For hosts, in addition to keeping parents’ contacts handy, keep a backup kid-friendly movie and a few extra snacks around, have basic first aid stuff and emergency numbers on hand, and remember—simple is best!

                  Spongebob Slumber Party

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                    Last Updated on May 22, 2019

                    10 Simple Morning Exercises That Will Make You Feel Great All Day

                    10 Simple Morning Exercises That Will Make You Feel Great All Day

                    There are lots of studies that show if you do some exercise in the morning, you will be in a better mood all day long. You will have more energy and you will certainly be a better colleague, friend or partner.

                    One psychologist at Duke University has researched the effects of exercise on depressed patients and he has come to the conclusion that exercise has a definite role in treating this condition and has an important role in preventing people from relapsing.[1] According to the New York Times, scientists have now established that exercise also boosts your brain power.[2]

                    In addition, there are studies from the Appalachian State University which show that blood pressure can be reduced by doing regular morning exercise.[3]

                    Here are 10 simple morning exercises that will help you feel great the whole day long. You can include some of them in your morning exercise routine or do them all at home without having to enrol in a gym. Consult your doctor before starting any form of exercise routine if you are new to this.

                    1. Cat Camel Stretch

                    Stretching exercises are useful for muscle toning and also preventing arthritis. They can either be dynamic or static.

                    Dynamic ones such as the cat camel stretch, are particularly useful for doing other exercises in the morning. They are also beneficial at other times of the day, especially after long periods of sedentary work. This one is great for spinal flexibility and is a good warm up exercise.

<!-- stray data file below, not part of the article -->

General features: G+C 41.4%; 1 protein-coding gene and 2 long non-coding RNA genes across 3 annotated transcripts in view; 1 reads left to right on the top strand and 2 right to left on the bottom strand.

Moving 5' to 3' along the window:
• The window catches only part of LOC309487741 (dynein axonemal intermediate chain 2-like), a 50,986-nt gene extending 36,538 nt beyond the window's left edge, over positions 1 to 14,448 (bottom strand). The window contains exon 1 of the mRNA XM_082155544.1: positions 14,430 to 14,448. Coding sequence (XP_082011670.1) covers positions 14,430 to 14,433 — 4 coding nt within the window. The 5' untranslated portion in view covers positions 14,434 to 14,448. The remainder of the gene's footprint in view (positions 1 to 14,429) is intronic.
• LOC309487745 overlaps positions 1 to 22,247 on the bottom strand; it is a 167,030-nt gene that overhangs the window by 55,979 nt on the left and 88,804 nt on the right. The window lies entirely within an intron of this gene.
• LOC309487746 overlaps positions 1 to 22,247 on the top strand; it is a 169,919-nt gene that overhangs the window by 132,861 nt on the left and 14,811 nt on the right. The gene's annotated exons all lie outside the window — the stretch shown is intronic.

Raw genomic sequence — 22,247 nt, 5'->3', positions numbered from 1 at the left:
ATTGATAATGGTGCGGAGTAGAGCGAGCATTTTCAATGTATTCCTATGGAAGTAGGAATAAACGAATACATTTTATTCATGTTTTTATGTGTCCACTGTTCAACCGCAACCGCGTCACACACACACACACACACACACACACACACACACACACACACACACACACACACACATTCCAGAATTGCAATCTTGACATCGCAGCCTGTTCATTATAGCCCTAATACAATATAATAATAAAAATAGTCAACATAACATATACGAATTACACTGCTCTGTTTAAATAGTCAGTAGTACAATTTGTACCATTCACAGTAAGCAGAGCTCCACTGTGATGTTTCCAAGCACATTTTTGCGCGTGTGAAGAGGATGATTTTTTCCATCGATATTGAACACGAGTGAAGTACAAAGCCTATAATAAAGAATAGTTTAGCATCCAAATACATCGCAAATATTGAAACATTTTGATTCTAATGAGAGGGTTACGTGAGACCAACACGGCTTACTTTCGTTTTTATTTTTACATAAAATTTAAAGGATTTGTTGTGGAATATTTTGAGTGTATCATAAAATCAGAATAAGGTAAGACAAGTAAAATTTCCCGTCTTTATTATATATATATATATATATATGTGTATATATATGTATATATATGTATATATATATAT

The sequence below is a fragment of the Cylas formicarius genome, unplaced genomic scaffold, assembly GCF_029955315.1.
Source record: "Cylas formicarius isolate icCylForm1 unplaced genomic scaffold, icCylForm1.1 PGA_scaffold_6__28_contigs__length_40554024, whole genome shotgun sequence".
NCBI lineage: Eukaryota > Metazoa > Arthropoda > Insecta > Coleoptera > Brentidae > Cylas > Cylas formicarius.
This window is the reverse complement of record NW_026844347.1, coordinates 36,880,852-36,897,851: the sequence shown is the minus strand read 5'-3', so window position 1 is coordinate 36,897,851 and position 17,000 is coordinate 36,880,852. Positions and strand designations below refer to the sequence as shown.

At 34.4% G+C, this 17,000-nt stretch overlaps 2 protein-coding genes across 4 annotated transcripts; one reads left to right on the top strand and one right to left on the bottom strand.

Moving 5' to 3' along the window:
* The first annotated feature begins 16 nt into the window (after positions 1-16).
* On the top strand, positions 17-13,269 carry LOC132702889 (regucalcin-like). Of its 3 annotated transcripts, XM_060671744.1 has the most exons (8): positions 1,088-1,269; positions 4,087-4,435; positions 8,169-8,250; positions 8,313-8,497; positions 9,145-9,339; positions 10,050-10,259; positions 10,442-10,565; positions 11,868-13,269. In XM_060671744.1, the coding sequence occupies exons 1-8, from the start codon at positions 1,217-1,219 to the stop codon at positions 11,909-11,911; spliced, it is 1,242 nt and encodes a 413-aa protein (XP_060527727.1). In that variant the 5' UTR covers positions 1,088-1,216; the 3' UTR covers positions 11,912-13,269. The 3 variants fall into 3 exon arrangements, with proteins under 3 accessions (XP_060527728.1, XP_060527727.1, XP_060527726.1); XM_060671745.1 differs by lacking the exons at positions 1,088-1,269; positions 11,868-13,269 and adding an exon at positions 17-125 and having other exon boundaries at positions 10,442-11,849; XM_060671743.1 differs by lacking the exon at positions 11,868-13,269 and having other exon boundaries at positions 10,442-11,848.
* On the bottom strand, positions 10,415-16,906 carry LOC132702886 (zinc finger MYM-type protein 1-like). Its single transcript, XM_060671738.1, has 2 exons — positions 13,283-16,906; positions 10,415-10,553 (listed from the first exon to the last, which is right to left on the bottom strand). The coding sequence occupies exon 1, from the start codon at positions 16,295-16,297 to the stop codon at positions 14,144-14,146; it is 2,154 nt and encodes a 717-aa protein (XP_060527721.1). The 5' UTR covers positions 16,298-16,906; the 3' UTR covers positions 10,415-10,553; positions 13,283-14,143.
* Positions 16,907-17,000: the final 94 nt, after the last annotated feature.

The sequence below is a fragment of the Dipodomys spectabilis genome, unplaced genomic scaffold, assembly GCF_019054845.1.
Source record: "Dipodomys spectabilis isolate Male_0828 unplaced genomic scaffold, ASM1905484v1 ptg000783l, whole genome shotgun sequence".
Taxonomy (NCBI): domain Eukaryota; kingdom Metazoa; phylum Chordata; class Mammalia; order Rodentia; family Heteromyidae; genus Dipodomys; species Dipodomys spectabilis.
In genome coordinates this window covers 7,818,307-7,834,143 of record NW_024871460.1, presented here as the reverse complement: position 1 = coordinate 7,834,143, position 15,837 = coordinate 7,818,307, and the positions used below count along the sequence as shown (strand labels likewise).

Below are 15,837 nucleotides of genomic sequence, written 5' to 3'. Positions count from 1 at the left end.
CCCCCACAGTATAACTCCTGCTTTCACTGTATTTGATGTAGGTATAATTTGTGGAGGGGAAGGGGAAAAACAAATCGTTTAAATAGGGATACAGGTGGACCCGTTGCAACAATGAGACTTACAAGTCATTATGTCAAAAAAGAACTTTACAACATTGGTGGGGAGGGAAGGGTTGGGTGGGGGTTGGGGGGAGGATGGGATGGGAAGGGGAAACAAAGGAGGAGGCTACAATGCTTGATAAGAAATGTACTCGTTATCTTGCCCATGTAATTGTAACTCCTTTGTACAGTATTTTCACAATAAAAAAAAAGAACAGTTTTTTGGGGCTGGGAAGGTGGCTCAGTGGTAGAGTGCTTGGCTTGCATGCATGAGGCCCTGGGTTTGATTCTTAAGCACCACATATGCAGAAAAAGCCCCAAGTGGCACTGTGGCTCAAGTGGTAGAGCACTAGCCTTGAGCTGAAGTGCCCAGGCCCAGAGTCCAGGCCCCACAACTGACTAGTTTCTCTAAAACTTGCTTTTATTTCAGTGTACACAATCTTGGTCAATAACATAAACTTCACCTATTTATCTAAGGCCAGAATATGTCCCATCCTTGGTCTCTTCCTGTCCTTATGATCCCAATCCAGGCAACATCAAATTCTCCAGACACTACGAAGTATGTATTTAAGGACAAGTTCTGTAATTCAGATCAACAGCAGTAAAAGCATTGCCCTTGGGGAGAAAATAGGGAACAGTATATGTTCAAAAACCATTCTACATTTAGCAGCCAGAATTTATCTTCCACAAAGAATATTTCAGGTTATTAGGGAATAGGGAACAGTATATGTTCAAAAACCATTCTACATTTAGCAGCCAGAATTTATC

Kneel down on all fours. Start by rounding your back just like a camel so that your head will try to meet your pelvis. This is the camel position. Then lower and lift your head so that your lower back is arched. This is the cat position. Do these movements slowly and smoothly. About 4 or 5 times.

                    Here’s a video to guide you through:

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                    2. Go for a Walk or a Run

                    This is better done outside so that you can connect with nature but running inside on a treadmill is almost as good. You can time yourself and increase length and time according to your fitness program.

                    Always have new goals to reach. Start with brisk walking and work up to running. At my age, I am still walking!

                    The health benefits are considerable. You can build stronger bones and you can help to maintain your weight.

                    Also, you are helping your heart to stay healthy and keeping your blood pressure low.

                    Learn more about the benefits of running here: 8 Benefits of Running 5 Minutes Every Day You Didn’t Know

                    3. Jumping Jacks

                    Michelle Obama is a great fan of this exercise and has become “Jumper in Chief.”[4] They are great for cardiovascular health and also for toning muscles especially the calves and the deltoids.

                    Stand with feet together. Jump while spreading your arms and legs. Return to first position and keep going! You can start with doing these for 1 minute and then gradually build up to the number you are comfortable with. Here’s how:

                    4. Abductor Side Lifts

                    Watch the video below to see how to do this exercise. These muscles are important because you use them everyday to run, get into the car or onto and off a bicycle. They are very important also for your core stability and prevent the pelvis from tilting.[5]

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                    Do about 10 to 15 raises for each side like this:

                    5. Balancing Table Pose

                    This is a classic yoga pose. It benefits the spine, balance, memory and concentration.